Furthermore, searching for a site with any of the hundreds of accessible bangs directs you to the site rather than the search engine’s results. If you are missing Google’s personalized results, including!g in your query will send you right there.

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DuckDuckGo Apps and Extensions

Most of us are already thoroughly ingrained in operating systems, browsers, and applications. Because Google is so extensively available on practically every device, screen, and browser, DuckDuckGo must be available everywhere you need it as well.

As a result, DDG has progressed from its web-only roots to currently provide mobile applications and browser extensions that enhance its private search with privacy-focused features.

DuckDuckGo on Your Browser

DuckDuckGo is a search provider in most popular browsers, however users of Chrome, Firefox, Opera, and Safari may install the DuckDuckGo Privacy Essentials plugin. The plugin disables hidden advertising trackers, compels sites to use HTTPS wherever feasible, and provides rapid access to DDG’s search.

DuckDuckGo Privacy Essentials may be downloaded for Chrome, Firefox, Opera, and Safari (Free)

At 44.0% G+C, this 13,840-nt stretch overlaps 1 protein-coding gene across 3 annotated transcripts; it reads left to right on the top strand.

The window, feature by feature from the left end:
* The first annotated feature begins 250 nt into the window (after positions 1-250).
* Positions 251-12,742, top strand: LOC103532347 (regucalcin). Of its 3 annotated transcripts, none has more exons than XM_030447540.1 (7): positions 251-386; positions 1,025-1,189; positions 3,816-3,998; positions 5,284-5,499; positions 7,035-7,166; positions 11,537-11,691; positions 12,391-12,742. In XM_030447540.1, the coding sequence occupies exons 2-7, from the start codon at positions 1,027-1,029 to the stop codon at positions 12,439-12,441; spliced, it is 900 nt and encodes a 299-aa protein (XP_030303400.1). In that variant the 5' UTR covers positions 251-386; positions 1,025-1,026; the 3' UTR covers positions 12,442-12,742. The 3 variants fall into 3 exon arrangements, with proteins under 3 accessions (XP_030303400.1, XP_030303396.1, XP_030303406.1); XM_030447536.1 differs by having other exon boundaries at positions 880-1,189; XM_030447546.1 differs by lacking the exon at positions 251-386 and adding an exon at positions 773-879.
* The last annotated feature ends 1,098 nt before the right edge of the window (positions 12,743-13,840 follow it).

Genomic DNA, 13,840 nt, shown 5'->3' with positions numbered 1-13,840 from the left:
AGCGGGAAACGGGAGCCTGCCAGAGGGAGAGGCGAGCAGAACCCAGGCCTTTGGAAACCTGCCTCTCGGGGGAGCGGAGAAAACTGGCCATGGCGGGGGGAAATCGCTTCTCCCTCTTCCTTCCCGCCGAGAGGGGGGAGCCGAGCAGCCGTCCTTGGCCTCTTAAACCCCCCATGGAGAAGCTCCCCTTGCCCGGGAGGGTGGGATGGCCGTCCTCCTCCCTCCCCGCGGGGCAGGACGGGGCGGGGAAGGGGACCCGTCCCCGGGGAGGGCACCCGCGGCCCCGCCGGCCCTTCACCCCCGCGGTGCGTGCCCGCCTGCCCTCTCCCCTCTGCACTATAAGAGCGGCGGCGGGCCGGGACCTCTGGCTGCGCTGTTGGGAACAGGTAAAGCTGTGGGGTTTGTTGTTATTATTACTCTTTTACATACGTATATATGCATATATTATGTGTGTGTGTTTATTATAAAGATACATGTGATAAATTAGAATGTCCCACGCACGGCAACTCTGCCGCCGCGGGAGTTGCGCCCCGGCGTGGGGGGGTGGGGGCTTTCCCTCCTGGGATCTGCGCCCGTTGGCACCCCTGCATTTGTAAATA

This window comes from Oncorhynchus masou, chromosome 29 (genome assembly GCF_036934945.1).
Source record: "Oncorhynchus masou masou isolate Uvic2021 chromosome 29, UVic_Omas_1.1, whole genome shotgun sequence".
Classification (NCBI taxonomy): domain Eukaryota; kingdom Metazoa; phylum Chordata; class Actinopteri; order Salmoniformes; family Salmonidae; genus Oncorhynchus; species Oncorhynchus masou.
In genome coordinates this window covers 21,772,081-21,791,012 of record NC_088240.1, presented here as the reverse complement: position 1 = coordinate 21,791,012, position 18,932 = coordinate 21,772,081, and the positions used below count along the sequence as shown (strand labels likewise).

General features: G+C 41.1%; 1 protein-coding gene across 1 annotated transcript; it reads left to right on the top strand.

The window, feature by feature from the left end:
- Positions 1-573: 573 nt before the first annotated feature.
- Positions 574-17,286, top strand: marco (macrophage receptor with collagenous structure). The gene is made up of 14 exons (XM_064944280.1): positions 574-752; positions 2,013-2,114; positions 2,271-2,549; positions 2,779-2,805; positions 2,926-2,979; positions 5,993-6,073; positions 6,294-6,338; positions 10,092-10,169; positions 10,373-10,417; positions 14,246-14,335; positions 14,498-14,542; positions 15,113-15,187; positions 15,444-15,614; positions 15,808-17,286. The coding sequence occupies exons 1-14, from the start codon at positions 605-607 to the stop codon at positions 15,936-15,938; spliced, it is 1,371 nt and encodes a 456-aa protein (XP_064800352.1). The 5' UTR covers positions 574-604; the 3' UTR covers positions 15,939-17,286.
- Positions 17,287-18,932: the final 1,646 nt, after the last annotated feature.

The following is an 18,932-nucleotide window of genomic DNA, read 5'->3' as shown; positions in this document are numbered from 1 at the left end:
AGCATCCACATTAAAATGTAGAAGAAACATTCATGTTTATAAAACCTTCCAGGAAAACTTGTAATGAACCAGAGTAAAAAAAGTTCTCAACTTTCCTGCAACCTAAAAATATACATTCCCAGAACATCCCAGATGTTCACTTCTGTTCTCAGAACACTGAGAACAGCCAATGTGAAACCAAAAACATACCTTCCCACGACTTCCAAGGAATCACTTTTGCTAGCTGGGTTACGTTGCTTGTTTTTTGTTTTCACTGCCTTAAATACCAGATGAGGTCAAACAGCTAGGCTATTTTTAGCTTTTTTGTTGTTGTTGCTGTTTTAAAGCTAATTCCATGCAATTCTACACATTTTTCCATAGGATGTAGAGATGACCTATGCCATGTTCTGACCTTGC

DuckDuckGo Mobile Apps

The functionality available in the browser extensions are expanded upon in DuckDuckGo’s Android and iOS products. A simple mobile DuckDuckGo browser includes tracking avoidance, encryption, and DDG’s private search. A fire symbol in the browser allows you to clear all browsing data and terminate all open tabs.

There is a rudimentary bookmarking tool for quick access to your favorite websites, but there aren’t many more options. Most users will find this insufficient as a browser substitute. It is, nonetheless, useful when searching for anything delicate.

DuckDuckGo Privacy Browser for Android | iOS is available for download (Free)

Is DuckDuckGo Better Than Google?

Google became the dominating power in search by providing individualized results. They created really beneficial applications and services that collected even more of our data in order to optimize your search results even more. However, in light of many recent privacy incidents, we are becoming more careful with our data.

DuckDuckGo demonstrates that user privacy and utility are not mutually incompatible. Is it the undisputed victor of the DuckDuckGo vs. Google battle?

DuckDuckGo caters to privacy-conscious users, yet it isn’t a niche product. There are a number of handy features, as well as several DuckDuckGo search tactics that do not function on Google.